This is Part 6 of a 6-part series.
1. What & who is a prodigal?
2. Prodigals & God’s plan
3. Loving a prodigal
4. Praying for prodigals
5. A prayer for prodigals—Part 1
6. A prayer for prodigals—Part 2
In the last post, I shared some of the ways this 6-part pattern of prayer has deepened my faith.
1. Lord, change me
2. Lord, my prodigal is Yours
3. Lord, change this prodigal
4. Lord, let sin run its course
5. Lord, sustain me as I wait
6. Lord, help me welcome the prodigal home
I’ll conclude this blog series by sharing what I learned from the last two prayers in this pattern.
Lord, sustain me as I wait
We spend much of our lives waiting on the Lord. I’ve done much waiting in other areas and other times. However, this waiting season proved a ripe ground for seeds of impatience, weeds of distrust in God’s provision, and thistles of worldly advice to “Do something!” Rescuing or fixing was quite enticing. But, oh, so wrong.
At times I was like a little child who keeps taking back the broken toy from her dad, not allowing time for him to fix it properly.
At times the distress was physically painful — not knowing what God was doing, not seeing any change, not knowing what was happening, not knowing if our son was alive.
Waiting on God meant trusting that God is sovereign. He is sovereign. God says, “I am God, and there is no other; I am God, and there is none like Me, Declaring the end from the beginning and from ancient times things that are not yet done, saying, ‘My counsel shall stand, and I will do all My pleasure (Isaiah 46:9b-10, NKJV).”
Clinging to the Word of God fostered sanity and peace. “Be strong and of good courage; do not be afraid, nor be dismayed, for the LORD your God is with you wherever you go (Joshua 1:9, NKJV).” Amen. Amen. Amen. Jesus said that He would leave us peace, in fact, give us His peace. “Let not your heart be troubled, neither let it be afraid (John 14:27, NKJV).”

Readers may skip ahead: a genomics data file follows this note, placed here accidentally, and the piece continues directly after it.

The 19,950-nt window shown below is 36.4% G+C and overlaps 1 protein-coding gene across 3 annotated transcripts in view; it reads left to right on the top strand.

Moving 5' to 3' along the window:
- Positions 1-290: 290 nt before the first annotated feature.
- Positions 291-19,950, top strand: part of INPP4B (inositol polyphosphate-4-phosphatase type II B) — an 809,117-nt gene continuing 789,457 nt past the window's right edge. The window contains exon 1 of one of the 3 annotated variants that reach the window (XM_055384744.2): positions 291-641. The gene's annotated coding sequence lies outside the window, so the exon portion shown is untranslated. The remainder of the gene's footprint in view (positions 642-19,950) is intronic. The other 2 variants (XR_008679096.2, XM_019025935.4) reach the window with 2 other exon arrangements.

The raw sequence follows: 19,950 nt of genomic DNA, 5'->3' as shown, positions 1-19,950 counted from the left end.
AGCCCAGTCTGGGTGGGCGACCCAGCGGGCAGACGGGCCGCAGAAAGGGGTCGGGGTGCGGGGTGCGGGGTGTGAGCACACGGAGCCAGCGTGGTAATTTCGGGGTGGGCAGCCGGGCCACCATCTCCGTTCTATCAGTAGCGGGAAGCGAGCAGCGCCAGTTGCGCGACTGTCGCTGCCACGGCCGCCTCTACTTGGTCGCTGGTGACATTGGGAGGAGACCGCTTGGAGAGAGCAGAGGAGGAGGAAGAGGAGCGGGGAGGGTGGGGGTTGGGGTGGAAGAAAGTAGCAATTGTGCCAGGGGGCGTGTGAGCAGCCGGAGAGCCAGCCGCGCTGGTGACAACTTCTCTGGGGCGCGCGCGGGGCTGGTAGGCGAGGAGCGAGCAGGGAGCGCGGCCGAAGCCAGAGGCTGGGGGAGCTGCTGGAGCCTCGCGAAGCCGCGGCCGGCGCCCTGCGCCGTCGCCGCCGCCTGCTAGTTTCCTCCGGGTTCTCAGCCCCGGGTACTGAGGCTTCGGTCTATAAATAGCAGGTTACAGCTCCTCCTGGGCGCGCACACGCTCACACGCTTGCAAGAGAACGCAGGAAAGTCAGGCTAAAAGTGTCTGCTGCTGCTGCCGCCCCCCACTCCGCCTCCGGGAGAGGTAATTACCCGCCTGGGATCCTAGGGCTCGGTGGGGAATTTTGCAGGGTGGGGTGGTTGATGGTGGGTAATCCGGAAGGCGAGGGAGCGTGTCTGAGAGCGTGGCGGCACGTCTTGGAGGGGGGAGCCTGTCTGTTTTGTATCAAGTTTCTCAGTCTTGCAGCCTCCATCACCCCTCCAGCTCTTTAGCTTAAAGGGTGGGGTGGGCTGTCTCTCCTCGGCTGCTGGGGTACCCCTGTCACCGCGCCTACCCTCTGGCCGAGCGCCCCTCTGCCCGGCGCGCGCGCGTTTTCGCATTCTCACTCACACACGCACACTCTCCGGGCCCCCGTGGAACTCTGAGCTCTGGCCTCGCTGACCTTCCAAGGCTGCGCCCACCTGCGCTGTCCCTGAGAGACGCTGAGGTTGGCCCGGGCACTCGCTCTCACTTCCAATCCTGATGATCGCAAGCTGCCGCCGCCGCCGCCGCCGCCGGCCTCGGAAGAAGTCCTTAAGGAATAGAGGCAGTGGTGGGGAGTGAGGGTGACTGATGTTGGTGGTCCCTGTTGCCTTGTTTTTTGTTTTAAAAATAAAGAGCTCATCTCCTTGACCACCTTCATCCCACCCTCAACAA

I would not be consumed by this. “Through the LORD’s mercies we are not consumed, Because His compassions fail not (Lamentations 3:22 NKJV).”
I clung to God’s promises that He would be my strength. “I can do all things through Christ who strengthens me (Philippians 4:13, NKJV).”
God help me welcome__________ home
What an interesting last step in praying for a prodigal. This pictures a future when the prodigal has returned.
Jesus told us to “forgive others” should we want our own sins to be forgiven (Luke 11:4).
Bitterness, unforgiveness, resentment, malice — all sins to be repented of. Harsh memories, disappointments, anxieties, stressors — all to be given up, turned over to our Heavenly Father.
Do I forgive my prodigal for past sins before he or she returns home? Yes, as we learn in the Lord’s Prayer.
Do I forgive the prodigal while he or she is actively sinning against me (e.g., stealing, dishonouring, lying, sneaking around, manipulating, etc.)? Great question.
Love, the love of God, does not enable sin. I can forgive my prodigal without increasing the opportunity to sin. Truly, this is hard work, and only the wisdom of God can help us to navigate these waters. We can pray for heavenly wisdom (versus earthly demonic wisdom). God will give wisdom, liberally and without reproach, when we ask for it (James 1:5)!
Are we to forgive someone we no longer want a relationship with (e.g. old neighbour from another city, abusive former boss, ex-husband who is now remarried, etc.)? Good questions again.
Most of us adults know that forgiveness does not always mean reconciliation with others. There are some people I have forgiven that should be far away from me. In some situations, restored relating would be unhealthy or ungodly. It is sometimes healthier to have forgiveness from a distance.
But with a prodigal, we typically want to have restored relating.
- We want to welcome home the new man, the new woman.
- The renewed relationship will be built on a different ground, on the solid rock of Jesus.
- God will build this new way of relating, one that reflects the changes in each person — in the prodigal, in me, in each member of my family.
- We will want to be free from the “wounding’s” of the past.
Forgiveness is often a necessary step in this healthy reconciliation. How wonderful to start that process now, and to respond to Jesus’ prayer. “Forgive us our sins, as we forgive those…”